In Thailand, tapping ground water for the 10 million people in and around Bangkok and industrial needs along the coast are contributing to land subsidence, says Dr Sakanan Plathong, a scientist with the Coral Reef and Benthos Research Unit at Prince of Songkla University in Hat Yai, Thailand.
Much of the Thai capital, built in a river delta, is at or below sea level - and steadily sinking.
The inherent vulnerabilities of living in a dynamic and shifting landscape are complicated by climate change - and not just from sea-level rise but also other factors associated with global warming.
These include shifts in rainfall distribution, more frequent and stronger storms and associated big waves or storm surges, and fields and fresh-water sources being affected by salinity.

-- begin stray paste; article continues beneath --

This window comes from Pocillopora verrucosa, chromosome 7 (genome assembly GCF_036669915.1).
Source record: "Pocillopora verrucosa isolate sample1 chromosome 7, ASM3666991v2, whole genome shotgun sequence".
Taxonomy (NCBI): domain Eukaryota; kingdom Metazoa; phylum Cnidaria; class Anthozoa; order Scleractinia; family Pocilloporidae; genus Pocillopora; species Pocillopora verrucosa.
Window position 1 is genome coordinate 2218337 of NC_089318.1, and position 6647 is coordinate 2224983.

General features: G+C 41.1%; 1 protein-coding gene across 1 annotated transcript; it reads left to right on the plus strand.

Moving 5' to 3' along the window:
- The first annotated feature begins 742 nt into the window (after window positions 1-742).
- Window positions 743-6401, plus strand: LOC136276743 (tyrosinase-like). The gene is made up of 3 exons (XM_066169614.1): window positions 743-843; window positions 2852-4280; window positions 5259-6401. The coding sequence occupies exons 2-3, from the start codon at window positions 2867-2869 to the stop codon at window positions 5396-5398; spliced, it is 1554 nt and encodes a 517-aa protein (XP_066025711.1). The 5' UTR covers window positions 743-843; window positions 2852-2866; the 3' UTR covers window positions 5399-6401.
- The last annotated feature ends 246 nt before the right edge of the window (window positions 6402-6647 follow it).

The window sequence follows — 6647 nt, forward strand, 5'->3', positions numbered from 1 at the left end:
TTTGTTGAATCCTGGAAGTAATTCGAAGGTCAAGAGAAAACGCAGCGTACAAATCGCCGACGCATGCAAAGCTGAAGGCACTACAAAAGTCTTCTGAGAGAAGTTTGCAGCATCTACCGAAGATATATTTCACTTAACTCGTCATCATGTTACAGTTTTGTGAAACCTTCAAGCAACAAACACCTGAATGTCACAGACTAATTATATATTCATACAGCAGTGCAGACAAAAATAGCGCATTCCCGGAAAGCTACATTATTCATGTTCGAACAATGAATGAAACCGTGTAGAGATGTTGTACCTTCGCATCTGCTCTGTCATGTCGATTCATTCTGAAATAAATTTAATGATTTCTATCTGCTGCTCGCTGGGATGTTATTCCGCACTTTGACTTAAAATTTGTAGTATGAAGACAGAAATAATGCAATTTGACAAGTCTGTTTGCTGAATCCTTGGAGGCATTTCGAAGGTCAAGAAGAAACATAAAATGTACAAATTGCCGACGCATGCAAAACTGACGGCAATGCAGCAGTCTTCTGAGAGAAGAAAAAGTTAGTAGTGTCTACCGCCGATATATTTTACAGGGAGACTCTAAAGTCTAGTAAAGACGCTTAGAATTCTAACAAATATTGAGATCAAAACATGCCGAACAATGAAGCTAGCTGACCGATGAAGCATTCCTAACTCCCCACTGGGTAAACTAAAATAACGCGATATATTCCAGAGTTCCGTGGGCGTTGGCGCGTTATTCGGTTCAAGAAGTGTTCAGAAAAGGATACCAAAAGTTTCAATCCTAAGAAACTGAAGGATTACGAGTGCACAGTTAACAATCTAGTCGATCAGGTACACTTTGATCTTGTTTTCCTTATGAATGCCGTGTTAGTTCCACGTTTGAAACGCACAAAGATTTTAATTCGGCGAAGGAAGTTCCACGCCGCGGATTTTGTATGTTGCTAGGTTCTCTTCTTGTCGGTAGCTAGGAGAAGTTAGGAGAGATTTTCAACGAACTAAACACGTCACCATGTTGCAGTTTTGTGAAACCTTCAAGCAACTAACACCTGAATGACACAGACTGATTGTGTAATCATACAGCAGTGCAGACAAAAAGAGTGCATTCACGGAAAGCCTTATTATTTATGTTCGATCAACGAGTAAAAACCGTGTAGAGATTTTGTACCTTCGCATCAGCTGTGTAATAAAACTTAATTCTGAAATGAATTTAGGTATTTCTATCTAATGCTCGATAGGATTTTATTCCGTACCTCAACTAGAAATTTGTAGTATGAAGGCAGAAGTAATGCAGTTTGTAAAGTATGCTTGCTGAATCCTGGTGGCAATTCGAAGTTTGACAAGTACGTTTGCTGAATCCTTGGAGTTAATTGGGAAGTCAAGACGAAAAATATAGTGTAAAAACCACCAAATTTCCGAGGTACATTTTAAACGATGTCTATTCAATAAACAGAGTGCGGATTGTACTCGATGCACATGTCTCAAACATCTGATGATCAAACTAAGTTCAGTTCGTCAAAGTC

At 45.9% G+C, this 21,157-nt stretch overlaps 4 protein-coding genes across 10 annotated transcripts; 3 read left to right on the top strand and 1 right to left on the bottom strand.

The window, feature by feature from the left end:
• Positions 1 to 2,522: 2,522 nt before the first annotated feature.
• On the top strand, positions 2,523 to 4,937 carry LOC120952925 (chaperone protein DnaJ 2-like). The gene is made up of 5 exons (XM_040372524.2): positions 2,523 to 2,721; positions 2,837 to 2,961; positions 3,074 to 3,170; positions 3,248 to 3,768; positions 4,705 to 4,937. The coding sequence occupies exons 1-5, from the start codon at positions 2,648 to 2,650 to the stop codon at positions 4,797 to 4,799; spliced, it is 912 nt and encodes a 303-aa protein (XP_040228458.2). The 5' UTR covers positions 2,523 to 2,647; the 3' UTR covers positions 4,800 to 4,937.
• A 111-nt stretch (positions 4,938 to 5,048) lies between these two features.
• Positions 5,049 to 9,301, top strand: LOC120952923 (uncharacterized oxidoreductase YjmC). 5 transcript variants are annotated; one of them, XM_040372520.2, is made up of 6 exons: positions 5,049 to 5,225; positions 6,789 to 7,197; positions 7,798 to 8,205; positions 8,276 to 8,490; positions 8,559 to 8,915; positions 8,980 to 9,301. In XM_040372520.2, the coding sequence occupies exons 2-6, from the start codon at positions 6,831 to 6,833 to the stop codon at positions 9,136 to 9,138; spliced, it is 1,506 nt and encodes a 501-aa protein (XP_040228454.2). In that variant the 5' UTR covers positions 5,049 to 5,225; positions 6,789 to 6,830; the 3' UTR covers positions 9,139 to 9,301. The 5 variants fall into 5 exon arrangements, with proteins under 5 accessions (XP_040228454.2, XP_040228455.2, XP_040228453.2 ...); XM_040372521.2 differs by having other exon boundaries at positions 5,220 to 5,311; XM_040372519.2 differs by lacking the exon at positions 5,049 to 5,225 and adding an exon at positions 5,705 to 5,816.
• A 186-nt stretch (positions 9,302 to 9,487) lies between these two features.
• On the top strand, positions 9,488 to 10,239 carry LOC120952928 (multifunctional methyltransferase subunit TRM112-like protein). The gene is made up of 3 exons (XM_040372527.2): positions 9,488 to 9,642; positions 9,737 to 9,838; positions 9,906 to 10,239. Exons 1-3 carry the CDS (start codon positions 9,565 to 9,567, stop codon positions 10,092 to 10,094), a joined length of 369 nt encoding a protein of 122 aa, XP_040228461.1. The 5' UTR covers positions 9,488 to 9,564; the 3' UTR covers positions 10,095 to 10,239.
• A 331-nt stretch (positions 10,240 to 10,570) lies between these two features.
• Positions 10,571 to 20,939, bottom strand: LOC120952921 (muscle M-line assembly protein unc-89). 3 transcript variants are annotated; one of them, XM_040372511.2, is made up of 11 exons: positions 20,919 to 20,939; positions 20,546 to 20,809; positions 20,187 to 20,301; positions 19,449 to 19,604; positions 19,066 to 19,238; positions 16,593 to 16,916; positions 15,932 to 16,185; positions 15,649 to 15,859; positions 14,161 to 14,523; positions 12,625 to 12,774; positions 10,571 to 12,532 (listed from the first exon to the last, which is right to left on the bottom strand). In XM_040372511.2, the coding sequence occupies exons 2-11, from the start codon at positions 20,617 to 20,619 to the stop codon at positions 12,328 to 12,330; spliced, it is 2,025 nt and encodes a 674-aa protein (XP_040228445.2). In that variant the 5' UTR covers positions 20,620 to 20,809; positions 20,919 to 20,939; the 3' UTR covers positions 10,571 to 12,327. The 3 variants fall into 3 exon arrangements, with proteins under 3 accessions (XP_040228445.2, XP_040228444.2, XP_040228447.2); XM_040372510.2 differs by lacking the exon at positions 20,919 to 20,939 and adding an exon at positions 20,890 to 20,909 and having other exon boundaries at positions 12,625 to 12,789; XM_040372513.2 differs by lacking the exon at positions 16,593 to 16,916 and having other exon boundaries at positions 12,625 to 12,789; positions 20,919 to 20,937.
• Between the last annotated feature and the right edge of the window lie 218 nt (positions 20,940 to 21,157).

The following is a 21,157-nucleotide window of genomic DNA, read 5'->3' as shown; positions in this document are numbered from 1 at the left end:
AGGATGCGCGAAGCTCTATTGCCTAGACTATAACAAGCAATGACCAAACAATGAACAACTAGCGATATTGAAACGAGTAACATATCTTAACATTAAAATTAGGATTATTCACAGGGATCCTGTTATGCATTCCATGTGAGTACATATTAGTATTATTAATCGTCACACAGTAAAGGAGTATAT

Sea-level rise accelerates the erosion in ways that are as yet poorly understood. But the scientific consensus is that the global mean sea level has risen by 10cm to 20cm during the past 100 years.
In the past 20 years, the annual rate has accelerated to 3.2mm - almost double the previous rate.
And the waters of the Gulf of Thailand are rising at the higher end of the range - 3mm to 4mm annually, says Dr Sakanan.
Adaptation includes building barriers. Dr Sakanan has successfully slowed the progress of the sea with bamboo-fence barriers.
But while barrier works are under way in all the vulnerable countries, they are small-scale and disparate rather than integrated, experts say.